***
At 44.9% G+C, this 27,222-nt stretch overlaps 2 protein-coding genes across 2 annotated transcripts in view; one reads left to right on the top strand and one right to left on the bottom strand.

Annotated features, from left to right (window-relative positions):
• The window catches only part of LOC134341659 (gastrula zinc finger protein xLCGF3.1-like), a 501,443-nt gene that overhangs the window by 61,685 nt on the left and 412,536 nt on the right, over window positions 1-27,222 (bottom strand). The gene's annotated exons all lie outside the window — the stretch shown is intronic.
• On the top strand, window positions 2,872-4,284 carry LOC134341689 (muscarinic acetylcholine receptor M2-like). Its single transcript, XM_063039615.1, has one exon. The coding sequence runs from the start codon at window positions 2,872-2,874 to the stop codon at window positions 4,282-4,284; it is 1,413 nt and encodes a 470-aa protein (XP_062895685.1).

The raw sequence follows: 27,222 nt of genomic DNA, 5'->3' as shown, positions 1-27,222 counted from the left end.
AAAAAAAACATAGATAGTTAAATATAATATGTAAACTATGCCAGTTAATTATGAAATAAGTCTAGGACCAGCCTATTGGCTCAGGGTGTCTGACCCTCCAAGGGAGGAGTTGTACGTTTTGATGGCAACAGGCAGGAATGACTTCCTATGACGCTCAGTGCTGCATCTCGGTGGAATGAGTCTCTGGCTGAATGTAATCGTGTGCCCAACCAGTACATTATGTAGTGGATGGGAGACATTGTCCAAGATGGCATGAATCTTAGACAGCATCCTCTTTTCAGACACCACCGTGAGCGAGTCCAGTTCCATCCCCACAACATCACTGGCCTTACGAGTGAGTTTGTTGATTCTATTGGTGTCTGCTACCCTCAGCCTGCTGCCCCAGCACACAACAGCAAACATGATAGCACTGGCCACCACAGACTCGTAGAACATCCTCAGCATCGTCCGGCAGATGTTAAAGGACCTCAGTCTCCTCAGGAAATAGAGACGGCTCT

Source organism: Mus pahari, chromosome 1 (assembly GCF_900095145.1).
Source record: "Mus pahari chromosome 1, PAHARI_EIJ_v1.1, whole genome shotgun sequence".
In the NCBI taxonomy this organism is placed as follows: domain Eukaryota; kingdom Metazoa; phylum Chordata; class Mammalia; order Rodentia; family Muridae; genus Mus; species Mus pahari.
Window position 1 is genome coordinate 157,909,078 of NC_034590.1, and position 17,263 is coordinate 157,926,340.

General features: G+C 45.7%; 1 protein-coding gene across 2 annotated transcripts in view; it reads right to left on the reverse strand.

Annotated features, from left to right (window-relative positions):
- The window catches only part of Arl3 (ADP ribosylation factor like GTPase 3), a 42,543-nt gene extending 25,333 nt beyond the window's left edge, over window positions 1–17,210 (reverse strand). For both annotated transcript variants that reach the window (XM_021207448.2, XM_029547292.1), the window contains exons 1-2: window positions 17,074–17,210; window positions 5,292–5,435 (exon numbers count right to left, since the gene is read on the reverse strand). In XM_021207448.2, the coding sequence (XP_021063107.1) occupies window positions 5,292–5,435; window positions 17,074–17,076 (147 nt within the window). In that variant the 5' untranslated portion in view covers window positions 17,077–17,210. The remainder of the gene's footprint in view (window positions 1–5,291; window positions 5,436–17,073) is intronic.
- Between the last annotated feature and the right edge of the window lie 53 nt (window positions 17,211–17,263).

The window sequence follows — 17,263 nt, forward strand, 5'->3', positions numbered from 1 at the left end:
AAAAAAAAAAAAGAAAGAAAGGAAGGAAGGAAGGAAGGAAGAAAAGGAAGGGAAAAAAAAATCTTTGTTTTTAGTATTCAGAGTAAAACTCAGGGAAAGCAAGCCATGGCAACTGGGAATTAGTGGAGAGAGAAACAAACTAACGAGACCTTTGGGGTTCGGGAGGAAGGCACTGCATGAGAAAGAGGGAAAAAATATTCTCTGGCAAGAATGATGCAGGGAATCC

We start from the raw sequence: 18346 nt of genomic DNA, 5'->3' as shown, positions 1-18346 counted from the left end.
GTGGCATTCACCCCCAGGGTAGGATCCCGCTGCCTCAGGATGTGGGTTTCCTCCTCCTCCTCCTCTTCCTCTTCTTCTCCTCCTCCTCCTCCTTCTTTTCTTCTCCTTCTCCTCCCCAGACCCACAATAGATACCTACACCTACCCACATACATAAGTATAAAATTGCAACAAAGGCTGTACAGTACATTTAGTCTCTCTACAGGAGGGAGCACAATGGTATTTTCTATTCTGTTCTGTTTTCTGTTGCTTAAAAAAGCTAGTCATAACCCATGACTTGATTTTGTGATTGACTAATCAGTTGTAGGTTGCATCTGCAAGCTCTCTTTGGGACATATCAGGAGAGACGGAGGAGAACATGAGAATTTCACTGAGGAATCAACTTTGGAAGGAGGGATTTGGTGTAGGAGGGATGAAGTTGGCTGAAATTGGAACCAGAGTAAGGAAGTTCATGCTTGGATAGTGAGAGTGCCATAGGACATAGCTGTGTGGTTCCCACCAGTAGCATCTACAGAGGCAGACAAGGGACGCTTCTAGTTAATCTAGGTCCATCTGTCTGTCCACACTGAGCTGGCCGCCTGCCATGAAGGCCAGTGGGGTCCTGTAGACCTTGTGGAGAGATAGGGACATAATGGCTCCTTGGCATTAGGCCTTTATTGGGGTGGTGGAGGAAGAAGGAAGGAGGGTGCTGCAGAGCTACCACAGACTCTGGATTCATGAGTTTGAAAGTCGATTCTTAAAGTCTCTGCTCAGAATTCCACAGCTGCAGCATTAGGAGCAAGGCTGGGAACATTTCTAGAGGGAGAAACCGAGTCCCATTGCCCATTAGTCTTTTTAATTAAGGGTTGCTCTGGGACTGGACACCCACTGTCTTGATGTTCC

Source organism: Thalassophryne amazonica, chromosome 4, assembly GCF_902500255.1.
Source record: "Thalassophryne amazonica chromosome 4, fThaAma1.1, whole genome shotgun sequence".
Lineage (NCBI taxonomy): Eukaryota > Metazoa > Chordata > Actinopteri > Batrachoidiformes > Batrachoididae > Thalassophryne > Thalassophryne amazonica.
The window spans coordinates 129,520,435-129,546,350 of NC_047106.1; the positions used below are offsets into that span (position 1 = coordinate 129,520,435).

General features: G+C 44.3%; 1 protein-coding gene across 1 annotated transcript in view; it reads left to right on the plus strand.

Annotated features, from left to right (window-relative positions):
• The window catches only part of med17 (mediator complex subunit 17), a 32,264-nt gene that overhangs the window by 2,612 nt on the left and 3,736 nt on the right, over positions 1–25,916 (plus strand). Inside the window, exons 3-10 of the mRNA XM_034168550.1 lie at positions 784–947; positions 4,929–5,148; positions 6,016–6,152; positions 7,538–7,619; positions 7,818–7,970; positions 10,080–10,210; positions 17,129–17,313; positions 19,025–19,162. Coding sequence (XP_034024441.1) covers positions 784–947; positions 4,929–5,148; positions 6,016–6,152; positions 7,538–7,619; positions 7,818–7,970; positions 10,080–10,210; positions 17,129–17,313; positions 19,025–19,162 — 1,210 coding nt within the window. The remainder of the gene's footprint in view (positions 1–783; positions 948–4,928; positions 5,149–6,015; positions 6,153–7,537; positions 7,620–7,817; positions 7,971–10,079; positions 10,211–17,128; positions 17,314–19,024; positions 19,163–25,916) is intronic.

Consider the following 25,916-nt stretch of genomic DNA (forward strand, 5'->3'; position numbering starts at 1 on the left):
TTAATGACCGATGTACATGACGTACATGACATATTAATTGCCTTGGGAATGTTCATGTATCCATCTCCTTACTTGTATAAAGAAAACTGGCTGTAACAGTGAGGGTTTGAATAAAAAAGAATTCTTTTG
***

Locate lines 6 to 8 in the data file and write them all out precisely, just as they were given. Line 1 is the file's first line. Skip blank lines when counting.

AAAAAAAACATAGATAGTTAAATATAATATGTAAACTATGCCAGTTAATTATGAAATAAGTCTAGGACCAGCCTATTGGCTCAGGGTGTCTGACCCTCCAAGGGAGGAGTTGTACGTTTTGATGGCAACAGGCAGGAATGACTTCCTATGACGCTCAGTGCTGCATCTCGGTGGAATGAGTCTCTGGCTGAATGTAATCGTGTGCCCAACCAGTACATTATGTAGTGGATGGGAGACATTGTCCAAGATGGCATGAATCTTAGACAGCATCCTCTTTTCAGACACCACCGTGAGCGAGTCCAGTTCCATCCCCACAACATCACTGGCCTTACGAGTGAGTTTGTTGATTCTATTGGTGTCTGCTACCCTCAGCCTGCTGCCCCAGCACACAACAGCAAACATGATAGCACTGGCCACCACAGACTCGTAGAACATCCTCAGCATCGTCCGGCAGATGTTAAAGGACCTCAGTCTCCTCAGGAAATAGAGACGGCTCT

Source organism: Mus pahari, chromosome 1 (assembly GCF_900095145.1).
Source record: "Mus pahari chromosome 1, PAHARI_EIJ_v1.1, whole genome shotgun sequence".